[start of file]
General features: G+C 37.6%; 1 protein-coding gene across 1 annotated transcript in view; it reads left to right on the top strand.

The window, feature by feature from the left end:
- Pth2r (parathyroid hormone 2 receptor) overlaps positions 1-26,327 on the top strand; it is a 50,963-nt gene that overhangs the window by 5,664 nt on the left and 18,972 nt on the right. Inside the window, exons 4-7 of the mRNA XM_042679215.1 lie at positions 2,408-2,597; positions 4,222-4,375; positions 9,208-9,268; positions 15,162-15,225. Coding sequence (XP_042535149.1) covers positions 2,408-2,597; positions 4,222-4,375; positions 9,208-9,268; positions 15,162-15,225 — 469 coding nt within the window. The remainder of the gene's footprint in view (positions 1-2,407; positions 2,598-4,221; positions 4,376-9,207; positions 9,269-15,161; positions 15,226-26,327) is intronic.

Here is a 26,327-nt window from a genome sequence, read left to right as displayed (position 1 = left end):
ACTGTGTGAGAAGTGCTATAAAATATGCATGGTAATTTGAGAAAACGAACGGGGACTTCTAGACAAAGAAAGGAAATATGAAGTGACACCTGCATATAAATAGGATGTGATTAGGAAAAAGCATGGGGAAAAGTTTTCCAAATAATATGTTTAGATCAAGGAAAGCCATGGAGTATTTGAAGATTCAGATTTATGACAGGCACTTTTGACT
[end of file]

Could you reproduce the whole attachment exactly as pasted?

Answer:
General features: G+C 37.6%; 1 protein-coding gene across 1 annotated transcript in view; it reads left to right on the top strand.

The window, feature by feature from the left end:
- Pth2r (parathyroid hormone 2 receptor) overlaps positions 1-26,327 on the top strand; it is a 50,963-nt gene that overhangs the window by 5,664 nt on the left and 18,972 nt on the right. Inside the window, exons 4-7 of the mRNA XM_042679215.1 lie at positions 2,408-2,597; positions 4,222-4,375; positions 9,208-9,268; positions 15,162-15,225. Coding sequence (XP_042535149.1) covers positions 2,408-2,597; positions 4,222-4,375; positions 9,208-9,268; positions 15,162-15,225 — 469 coding nt within the window. The remainder of the gene's footprint in view (positions 1-2,407; positions 2,598-4,221; positions 4,376-9,207; positions 9,269-15,161; positions 15,226-26,327) is intronic.

Here is a 26,327-nt window from a genome sequence, read left to right as displayed (position 1 = left end):
ACTGTGTGAGAAGTGCTATAAAATATGCATGGTAATTTGAGAAAACGAACGGGGACTTCTAGACAAAGAAAGGAAATATGAAGTGACACCTGCATATAAATAGGATGTGATTAGGAAAAAGCATGGGGAAAAGTTTTCCAAATAATATGTTTAGATCAAGGAAAGCCATGGAGTATTTGAAGATTCAGATTTATGACAGGCACTTTTGACT